HomeCarriersDT ties-up on dual-mode LTE-M/LoRaWAN, as LoRa 2.4GHz catches sail

DT ties-up on dual-mode LTE-M/LoRaWAN, as LoRa 2.4GHz catches sail

Deutsche Telekom is working with The Things Industries (TTI), the industrial solutions division of LoRaWAN network provider The Things Network (TTN), to combine licensed and unlicensed low-power wide-area (LPWA) technologies LTE-M and LoRaWAN into a single IoT connectivity solution.

The partnership is a major statement from the German carrier, promoting licensed cellular technologies, and milestone for the LoRaWAN community, which has started to pitch unlicensed LoRaWAN as a complement in hybrid IoT solutions to standard connectivity technologies, notably Wi-Fi and cellular. The pair are promising an “out-of-the-box” IoT connectivity solution, described as “easy… and secure”, where LTE-M is being used to backhaul data garnered from LoRaWAN-based sensor arrays. 

T-Mobile has developed a dual-mode LoRaWAN/LTE-M gateway, from manufacturer Mikrotik; the unit comes with “no-touch” provisioning and connects to TTN’s device and data platform. It is pitching the solution for enterprise-based smart building controls, as a “smart building starter kit”. The gateway supports LoRa 2.4GHz for global deployments, as well. 

Mangal Afzal, head of IoT strategy and execution at Deutsche Telekom, commented: “This collaboration is a further step on our way to an open IoT network. New interfaces allow us to unlock the full potential of IoT.”

The deal with T-Mobile comes as Amsterdam-based TTN / TTI, responsible for the largest community of LoRaWAN developers out there, made a flurry of announcements during its annual meetup, The Things Conference, last week. Among them, it announced support for LoRa 2.4GHz in its public TTN network and open-source TTN stack. Semtech, which licences LoRa chips, introduced LoRa 2.4 GHz at the same event a year ago; previous implementations only worked in sub-GHz spectrum, at 900 MHz and 868 MHz. 

The 2.4GHz frequency band works the same in every country, which means LoRa-based IoT devices will work globally although they may also have to contend with chatter and congestion from Wi-Fi and other short-range technologies. As yet, the LoRaWAN protocol, which utilises the same LoRa-based hardware layer, is not yet optimised for the 2.4 GHz band, and remains locked into various sub-GHz bands in different regions.

Last year, the LoRa Alliance, promoting the LoRaWAN standard for IoT use cases, said it had prioritised 2.4 GHz compatibility in its working groups, and was looking to standardize LoRaWAN in the band. So far, however, nothing has come of it, and there was no mention of 2.4 GHz from the alliance this time out. But LoRa 2.4GHz has seen “steady adoption”, according to the TTN crowd, including gateways from Multitech, Mikrotik, and IMST and devices from Miromico, mcf88, Embit, and Vicotee.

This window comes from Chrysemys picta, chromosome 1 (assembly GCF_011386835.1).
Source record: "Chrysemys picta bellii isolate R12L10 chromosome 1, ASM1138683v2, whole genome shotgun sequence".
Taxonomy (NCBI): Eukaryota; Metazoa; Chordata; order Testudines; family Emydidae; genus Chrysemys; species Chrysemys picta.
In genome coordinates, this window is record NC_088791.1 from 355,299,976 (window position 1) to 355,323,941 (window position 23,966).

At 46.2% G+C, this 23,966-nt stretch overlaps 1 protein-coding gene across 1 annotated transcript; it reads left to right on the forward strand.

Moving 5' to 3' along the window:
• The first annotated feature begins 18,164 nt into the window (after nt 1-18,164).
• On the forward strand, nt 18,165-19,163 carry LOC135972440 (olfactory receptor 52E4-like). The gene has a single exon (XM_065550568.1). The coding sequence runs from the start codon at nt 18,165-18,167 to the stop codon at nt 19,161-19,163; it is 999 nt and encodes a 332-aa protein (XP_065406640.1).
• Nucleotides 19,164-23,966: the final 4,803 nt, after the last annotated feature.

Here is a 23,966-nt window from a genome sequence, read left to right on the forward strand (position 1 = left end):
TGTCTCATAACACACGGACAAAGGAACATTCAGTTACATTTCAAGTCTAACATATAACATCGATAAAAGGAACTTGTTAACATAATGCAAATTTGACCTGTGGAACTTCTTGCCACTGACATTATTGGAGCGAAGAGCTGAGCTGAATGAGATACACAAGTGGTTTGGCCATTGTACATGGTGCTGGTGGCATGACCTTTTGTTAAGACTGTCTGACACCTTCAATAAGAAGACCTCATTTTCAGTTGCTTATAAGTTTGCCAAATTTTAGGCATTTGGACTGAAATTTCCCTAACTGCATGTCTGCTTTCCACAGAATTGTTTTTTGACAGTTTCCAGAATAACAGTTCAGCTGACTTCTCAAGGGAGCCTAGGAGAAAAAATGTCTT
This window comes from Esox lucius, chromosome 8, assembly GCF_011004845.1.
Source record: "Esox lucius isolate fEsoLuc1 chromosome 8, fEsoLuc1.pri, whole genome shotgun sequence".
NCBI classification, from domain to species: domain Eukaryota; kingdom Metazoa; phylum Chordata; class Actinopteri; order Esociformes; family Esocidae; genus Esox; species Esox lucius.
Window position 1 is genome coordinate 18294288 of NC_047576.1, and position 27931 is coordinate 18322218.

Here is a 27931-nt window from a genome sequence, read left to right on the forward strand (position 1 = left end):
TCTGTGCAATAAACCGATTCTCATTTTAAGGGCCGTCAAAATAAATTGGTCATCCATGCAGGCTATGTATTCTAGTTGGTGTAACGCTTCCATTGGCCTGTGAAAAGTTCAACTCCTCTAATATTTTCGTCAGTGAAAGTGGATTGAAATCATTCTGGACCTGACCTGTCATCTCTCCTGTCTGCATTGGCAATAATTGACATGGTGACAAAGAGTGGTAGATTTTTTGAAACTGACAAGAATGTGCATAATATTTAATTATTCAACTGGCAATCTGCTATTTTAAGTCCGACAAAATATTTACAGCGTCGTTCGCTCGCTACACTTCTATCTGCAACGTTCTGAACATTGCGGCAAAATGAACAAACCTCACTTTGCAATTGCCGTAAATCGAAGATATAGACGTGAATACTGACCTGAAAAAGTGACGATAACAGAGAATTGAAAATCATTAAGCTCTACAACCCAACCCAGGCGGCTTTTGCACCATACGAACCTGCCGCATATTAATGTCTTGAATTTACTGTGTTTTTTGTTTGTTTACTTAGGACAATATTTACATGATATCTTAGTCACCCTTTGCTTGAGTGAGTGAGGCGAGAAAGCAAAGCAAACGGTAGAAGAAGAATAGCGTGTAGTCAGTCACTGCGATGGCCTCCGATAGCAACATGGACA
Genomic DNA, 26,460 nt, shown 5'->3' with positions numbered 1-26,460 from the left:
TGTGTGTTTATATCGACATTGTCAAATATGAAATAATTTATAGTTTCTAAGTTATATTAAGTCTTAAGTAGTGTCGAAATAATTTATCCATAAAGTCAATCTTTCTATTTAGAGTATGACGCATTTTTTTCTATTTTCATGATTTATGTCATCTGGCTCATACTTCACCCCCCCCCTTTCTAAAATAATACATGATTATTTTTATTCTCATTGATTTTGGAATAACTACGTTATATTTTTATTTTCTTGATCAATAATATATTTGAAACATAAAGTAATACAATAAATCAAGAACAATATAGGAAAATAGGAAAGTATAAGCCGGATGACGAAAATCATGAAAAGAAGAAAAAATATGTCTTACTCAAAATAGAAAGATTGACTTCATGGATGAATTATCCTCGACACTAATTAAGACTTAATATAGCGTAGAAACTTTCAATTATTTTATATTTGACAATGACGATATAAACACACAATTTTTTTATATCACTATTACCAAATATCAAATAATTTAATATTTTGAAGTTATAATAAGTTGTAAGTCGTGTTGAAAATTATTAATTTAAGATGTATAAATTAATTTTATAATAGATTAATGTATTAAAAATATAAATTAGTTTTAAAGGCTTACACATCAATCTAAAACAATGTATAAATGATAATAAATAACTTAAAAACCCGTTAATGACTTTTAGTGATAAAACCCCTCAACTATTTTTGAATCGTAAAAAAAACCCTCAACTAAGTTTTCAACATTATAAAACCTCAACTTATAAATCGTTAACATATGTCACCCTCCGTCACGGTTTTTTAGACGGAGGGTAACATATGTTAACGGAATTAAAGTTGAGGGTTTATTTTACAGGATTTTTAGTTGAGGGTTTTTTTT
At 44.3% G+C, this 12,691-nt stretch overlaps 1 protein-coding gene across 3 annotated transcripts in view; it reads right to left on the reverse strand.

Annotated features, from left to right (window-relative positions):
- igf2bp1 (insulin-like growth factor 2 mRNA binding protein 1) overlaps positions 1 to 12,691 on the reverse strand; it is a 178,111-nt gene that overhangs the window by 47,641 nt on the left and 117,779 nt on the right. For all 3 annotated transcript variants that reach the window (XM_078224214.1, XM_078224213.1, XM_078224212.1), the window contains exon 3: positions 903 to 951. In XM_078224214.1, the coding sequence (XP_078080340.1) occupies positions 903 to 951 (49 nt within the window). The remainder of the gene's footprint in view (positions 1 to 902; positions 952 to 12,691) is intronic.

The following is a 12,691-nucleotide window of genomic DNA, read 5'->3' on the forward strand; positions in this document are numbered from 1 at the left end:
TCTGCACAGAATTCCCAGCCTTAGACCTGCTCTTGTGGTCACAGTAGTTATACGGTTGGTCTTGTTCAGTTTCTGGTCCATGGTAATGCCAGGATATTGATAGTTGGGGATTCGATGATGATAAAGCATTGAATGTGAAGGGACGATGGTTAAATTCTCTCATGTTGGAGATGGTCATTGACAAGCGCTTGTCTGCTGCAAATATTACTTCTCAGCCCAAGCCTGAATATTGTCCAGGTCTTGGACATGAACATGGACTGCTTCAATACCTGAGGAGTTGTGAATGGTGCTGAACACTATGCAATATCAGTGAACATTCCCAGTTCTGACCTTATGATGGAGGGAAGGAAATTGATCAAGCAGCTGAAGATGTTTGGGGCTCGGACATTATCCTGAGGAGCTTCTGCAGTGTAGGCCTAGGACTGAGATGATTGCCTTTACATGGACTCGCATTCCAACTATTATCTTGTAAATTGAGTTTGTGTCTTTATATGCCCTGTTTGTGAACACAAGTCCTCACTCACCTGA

Norwegian maritime group Wilhelmsen, which deployed a LoRa-based IoT solution a year ago, with help from TTN / TTI, said in Amsterdam its new ‘IoT of the Seas’ establishes a platform for “cost-effective, robust, and proven” IoT solutions based on LoRa 2.4GHz, at both land and sea. Wilhelmsen is using the technology to track maritime assets, monitor the condition of machinery and engines, and to check for leaks and other environmental readouts.

Johan Stokking, tech lead at TTN and chief technology officer at TI, said: “We already see great interest from the maritime and logistics sector to adopt the new global frequency, enabling low power, long-range communication using the standardized 2.4 GHz channels. We are excited to enable new use cases by supporting 2.4 GHz LoRa in both our open source as well as our enterprise LoRaWAN stack.”

As well, TTI said last week it is offering LoRaWAN-based hardware installation and maintenance services to IoT providers in 50-odd countries, starting with Europe and the US. It said the package covers device management, LoRaWAN (and LTE-M) connectivity management, network performance SLAs, equipment swaps, battery swaps, logistics and warehousing, 24/7 monitoring and alerting, plus e-waste compliant end of life service.

TTI said a five-year wholesale contract for a single site, based on one indoor gateway and six devices, will cost about €45 per month; the whole deal will allow IoT solution providers to “deliver the last mile of IoT without the headache”. It said the service will “drastically” lower the total cost of ownership of large sensor deployments.

Meanwhile, TTN has said developers using its international network of public LoRaWAN networks now have access to the latest version of the LoRaWAN network server, The Things Stack. TTN supports about 135,000 IoT developers, globally, managing about 20,000 LoRaWAN gateways, it claims. The new stack upgrade will allow them to prototype LoRaWAN applications “faster and more conveniently, [and] with new features, out-of-the-box integrations, extended coverage, and improved user experience”.

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